where is the wiring that connect processes in different nodes? It is implicit in clustered. More on that below

There are many things scrambled in the above code, which is very dense. the code execute the calculation in all the nodes until numSamples are collect'ed in the calling node.

listen wait for requests from each of the nodes. To see how it works, see the previous article

In transient, the alternative <|> operator is used for parallelism ever that the left side spawn a new thread and return empty to the current thread. It is like if a second process has forked the operand in the alternative expression followed by the continuation.

so thanks to <|> repeated by the foldl expression, all the listeners for the simulated nodes are waiting for requests. In the foldl line, five processes in five threads -one for each node- have been started (since listen invokes parallel) plus the current one, that continues thanks to the return () statement. this local thread is the one that invokes all the rest using clustered:

clustered :: Loggable a  => TransIO a -> TransIO a
clustered proc= logged $ do
     nodes <- step getNodes
     logged $ foldr (<|>) empty $ map (\node -> callTo node proc) nodes !> "fold"

clustered get the nodes and launch a callTo with the computation to all of them. Sort to speak, each request includes a pointer to the concrete code in the application that want to execute remotely and with which parameters. This pointer is transported as a log which is transported by the request.

The previous example execute nodes within the same process space. The nodes are created in the local machine.

To run it in a real cluster of nodes, it is necessary to connect them:

main= do
    args <- getArgs
    localHost <- args !! 0
    localPort <- args !! 1
    seedHost  <- args !! 2
    seedPort  <- args !! 3
    mynode= createNode localHost localPort
    seedNode= createNode seedHost seedPort
    keep $ do
        connect mynode seednode

        logged $ option  "start"  "start"

        xs <- collect numSamples $
                   clustered [if x * x + y * y  < 1 then 1 else (0 :: Int)| x <- random, y <-random] 
        liftIO $ print $ 4.0 * (fromIntegral $ sum xs) / (fromIntegral numSamples)
    random= waitEvents randomIO :: TransIO Double

to invoke the program:

> program localHost localPort seedHost seedPort

The seedNode is a node already connected. A node can connect to himself in order to be a seed node. The option statement wait for the "start"[ENTER] to be entered in the console. This is in order to allow the connection of the rest of the nodes before executing the process. Since all the nodes share the same program, anyone can take the role of master by simply starting the process.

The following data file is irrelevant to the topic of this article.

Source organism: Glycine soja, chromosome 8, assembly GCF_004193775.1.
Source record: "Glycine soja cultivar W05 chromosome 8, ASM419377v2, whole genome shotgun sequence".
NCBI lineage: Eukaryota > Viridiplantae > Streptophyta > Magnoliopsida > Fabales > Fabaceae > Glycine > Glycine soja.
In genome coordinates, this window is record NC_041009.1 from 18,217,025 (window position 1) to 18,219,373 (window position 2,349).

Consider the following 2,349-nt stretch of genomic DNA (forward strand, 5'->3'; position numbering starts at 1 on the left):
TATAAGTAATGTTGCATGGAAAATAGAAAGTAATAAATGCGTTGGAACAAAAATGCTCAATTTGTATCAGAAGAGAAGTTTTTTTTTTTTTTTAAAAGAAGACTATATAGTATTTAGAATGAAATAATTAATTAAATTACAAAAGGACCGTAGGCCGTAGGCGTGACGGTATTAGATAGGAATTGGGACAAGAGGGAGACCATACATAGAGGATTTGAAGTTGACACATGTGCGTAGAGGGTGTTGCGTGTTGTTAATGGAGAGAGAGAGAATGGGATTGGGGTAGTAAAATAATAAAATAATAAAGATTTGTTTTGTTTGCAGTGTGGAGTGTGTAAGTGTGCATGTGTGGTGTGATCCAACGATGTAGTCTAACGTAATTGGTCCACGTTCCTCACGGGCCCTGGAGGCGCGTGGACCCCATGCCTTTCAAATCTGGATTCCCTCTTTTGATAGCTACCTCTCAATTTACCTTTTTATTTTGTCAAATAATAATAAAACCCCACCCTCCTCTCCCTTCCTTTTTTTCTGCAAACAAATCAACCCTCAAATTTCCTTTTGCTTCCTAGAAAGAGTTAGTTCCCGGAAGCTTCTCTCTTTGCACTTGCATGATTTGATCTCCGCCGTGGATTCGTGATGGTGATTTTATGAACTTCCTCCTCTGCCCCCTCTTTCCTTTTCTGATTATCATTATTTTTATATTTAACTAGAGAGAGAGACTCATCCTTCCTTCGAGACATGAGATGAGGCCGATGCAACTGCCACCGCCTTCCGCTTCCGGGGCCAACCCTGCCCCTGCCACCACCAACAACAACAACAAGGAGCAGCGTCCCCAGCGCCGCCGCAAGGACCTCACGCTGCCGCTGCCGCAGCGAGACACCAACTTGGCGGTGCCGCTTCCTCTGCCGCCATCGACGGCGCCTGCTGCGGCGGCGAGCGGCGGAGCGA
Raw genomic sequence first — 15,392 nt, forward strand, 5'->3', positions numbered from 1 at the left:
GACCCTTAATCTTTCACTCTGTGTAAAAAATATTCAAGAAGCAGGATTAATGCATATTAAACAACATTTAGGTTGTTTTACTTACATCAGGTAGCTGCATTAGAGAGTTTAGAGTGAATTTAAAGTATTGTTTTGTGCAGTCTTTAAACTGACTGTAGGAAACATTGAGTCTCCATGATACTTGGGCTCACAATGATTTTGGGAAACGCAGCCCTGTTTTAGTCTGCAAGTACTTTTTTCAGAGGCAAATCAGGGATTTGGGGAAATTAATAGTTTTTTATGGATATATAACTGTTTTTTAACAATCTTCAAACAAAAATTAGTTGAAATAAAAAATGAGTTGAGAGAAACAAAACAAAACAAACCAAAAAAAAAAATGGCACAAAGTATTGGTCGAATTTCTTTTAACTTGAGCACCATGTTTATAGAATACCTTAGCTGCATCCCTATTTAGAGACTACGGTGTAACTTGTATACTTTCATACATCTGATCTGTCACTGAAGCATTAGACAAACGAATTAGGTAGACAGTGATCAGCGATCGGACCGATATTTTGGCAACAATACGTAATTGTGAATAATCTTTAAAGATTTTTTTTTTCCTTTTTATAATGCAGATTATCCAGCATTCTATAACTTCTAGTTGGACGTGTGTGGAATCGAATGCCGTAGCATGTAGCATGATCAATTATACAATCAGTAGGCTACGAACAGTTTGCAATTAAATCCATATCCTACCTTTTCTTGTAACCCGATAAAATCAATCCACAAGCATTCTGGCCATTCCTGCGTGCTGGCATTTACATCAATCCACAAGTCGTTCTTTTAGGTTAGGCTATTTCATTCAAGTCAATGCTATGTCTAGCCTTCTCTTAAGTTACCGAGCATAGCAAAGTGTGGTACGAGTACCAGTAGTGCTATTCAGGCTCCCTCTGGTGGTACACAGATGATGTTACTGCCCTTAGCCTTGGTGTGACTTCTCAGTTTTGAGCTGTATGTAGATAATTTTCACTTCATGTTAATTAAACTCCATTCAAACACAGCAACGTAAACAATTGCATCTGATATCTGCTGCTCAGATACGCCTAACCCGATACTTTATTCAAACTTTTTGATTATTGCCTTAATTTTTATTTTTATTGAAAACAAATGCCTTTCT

all statements between the listen point and the remote call must be logged. otherwise the statement not logged will be executed in the remote node. This latter is interesting for some purposes that can not be discussed here.

Note: currently, collect has problems for terminating remote computations.


Let's construct a variant of the same program that can be used to demonstrate a more continuous streaming. The new program perform the same calculation but it does not stop, and the results are accumulated in in a mutable reference within the calling node, so the precision in the value of pi is printed with more and more precision. every 1000 calculations.

Here instead of collect that finish the calculation when the number of samples has been reached, i use group which simply group the number of results in a list

Since group do not finish the calculation, new sums are streamed from the nodes again and again.

main= do
   let numNodes= 5
       numCalcsNode= 100
       ports= [2000.. 2000+ numNodes -1]
       createLocalNode p= createNode "localhost" (PortNumber p)
       nodes= map createLocalNode ports

   rresults <- newIORef (0,0)
   keep $ freeThreads $ threads 1 $ do
--     setBufSize 1024
     addNodes nodes
     foldl (<|>) empty (map listen nodes) <|> return()

     r <- clustered $ do
--               Connection (Just (_,h,_,_)) _ <- getSData <|> error "no connection"
--               liftIO $ hSetBuffering h $ BlockBuffering Nothing
               r <- group numCalcsNode $ do
                    n <- liftIO  getNumCapabilities
                    threads n . 
                        spawn $ do